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Practice Problems: Net Charge, Mass Number, Atomic Number

Practice Problems: Net Charge, Mass Number, Atomic Number
Here's an atom. What is the

atomic

number

, the

mass

number

and the net

charge

to this atom? So the

atomic

number

is the

number

of protons. In this diagram, these little red circles are representing protons here in the nucleus so we’ve got 1, 2, 3, 4, 5 which means my

atomic

number

is 5. That was easy enough.

Mass

number

is the

number

of protons plus the

number

of neutrons which are these things in blue so

mass

number

is 1, 2. 3, 4, 5, 6, 7, 8 protons plus neutrons. So

mass

number

is 8.
practice problems net charge mass number atomic number
Sometimes people think you have to have the same

number

of protons and neutrons in the nucleus of an atom, definitely not true, they can differ quite a bit. The net

charge

is how protons and electrons balance each other out. So, electrons are represented by these things here flying around the outside the atom, 1, 2, 3, 4 electrons, e- is a way that we can abbreviate electrons, and 1, 2, 3, 4, 5 p+, protons. So, the protons and the electrons don't quite balance out. There is one more proton
than electrons so that one extra proton is going to give me a net

charge

of 1+ because each proton has a positive

charge

have one extra proton. Net

charge

of 1+. This is kind of a basic problem, now we’ll move on to something that's a little trickier. So here, we’ve got and atom with this

atomic

number

, this

mass

number

, and net

charge

. From this information, we need to figure out the protons, neutrons, and electrons that are in this atom. Protons, that is going to be easy
because protons… the

number

of protons is going to be the same thing as

atomic

number

. So it's going to be 7. Now what about neutrons?

Mass

number

is protons plus neutrons so this 15 here is protons and neutrons together. I already know how many protons there are so I can do protons plus neutrons, the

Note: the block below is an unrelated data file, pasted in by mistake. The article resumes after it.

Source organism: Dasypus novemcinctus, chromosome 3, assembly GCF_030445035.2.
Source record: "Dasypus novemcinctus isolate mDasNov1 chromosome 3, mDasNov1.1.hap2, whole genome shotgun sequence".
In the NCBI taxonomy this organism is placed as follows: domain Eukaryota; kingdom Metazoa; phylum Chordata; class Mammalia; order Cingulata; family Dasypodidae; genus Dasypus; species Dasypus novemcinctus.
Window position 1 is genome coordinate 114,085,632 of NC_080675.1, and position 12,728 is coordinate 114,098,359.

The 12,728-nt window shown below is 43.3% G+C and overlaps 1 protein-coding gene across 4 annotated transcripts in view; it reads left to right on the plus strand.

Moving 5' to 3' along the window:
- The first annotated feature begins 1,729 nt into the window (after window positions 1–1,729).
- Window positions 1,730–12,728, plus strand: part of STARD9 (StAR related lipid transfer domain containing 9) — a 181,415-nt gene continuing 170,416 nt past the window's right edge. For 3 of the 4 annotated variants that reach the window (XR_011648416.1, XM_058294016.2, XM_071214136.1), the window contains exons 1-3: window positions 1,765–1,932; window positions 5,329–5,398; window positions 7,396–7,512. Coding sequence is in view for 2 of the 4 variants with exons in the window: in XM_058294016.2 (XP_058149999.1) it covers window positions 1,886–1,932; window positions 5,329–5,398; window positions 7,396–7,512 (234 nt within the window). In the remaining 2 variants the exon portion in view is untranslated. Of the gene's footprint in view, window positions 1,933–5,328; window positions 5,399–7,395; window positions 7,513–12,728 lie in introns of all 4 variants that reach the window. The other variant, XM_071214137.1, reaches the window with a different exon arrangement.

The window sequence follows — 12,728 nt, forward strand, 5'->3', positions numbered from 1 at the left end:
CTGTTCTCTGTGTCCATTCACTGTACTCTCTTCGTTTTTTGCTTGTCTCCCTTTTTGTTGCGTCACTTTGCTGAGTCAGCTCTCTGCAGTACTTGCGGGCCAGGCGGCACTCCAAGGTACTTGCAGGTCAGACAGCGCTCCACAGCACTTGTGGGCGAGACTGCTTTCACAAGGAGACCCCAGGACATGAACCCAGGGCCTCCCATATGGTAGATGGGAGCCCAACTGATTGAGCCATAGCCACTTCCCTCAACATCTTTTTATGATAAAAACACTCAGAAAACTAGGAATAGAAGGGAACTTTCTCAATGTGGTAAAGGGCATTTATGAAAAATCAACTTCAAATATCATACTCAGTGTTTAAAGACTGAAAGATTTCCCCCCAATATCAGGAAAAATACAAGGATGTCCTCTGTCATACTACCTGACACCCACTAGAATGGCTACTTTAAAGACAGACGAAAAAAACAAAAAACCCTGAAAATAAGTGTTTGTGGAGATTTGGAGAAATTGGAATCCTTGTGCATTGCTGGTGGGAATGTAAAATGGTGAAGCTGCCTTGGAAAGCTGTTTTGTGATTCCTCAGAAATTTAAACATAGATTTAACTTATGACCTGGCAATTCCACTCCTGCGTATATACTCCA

mass

number

, minus the

number

of protons equals 8, the

number

of neutrons. The net

charge

here is 2+. If I have a positive net

charge

with a certain

number

, that's telling me how many
practice problems net charge mass number atomic number
more protons I have than electrons. So in this case, net

charge

of 2+, there are 2 more protons than elections. Since I have 7 protons that means that I have to have 5 electrons for me to get a 2+

charge

. Here's a table with various characteristics of a certain atom. We need to fill in the things that are empty. Okay, we don't know how many protons, we don't know how many neutrons, where can we start? Okay, we know the electrons and we know the net

charge

so based on the

number

of
electrons and the net

charge

this atom has, we can figure out how many protons there are, okay? Since this is a net

charge

of -3 that means that there are 3 more electrons than protons because electrons have a negative

charge

. So I have 7 electrons that means I'm going to have… I'm sorry if I had 10 electrons that means that I'm going to have 7 protons, 3 more electrons will give me -3. Okay, now I know that my

atomic

number

is the same as my

number

of protons so that is also going
to be 7. The

mass

number

here is the

number

of protons plus the

number

of neutrons. So to get just the

number

of neutrons I take a

mass

number

, protons plus neutrons, minus the

number

of protons, 7, and that is going to give me 9 neutrons. Sometimes these table

problems

can be the hardest so we’ll do one more example. Here, we want to find the electrons, protons, and the

atomic

number

. We know the neutrons, the

mass

number

, and the net

charge

. Okay, let’s start with protons. We know the

mass

practice problems net charge mass number atomic number

number

, protons plus neutrons, and we know the

number

of neutrons. So that means we can take 25, which is protons plus neutrons, and subtract the

number

of neutrons, 25 minus 11 is going to give us 14, and that is the

number

of protons alone.

Atomic

number

is just another word for the protons, so these both are going to be 14. Now that we know the

number

of protons in the nucleus, we can use the net

charge

to figure out the

number

of electrons. So it’s a net

charge

of 1+ which means that there
should be one more proton because it has a positive

charge

… one more proton than electron. So 14 protons that means that total I'm going to have 13 electrons. So now that you know how to solve

problems

like this, you're ready to go on to videos about isotopes.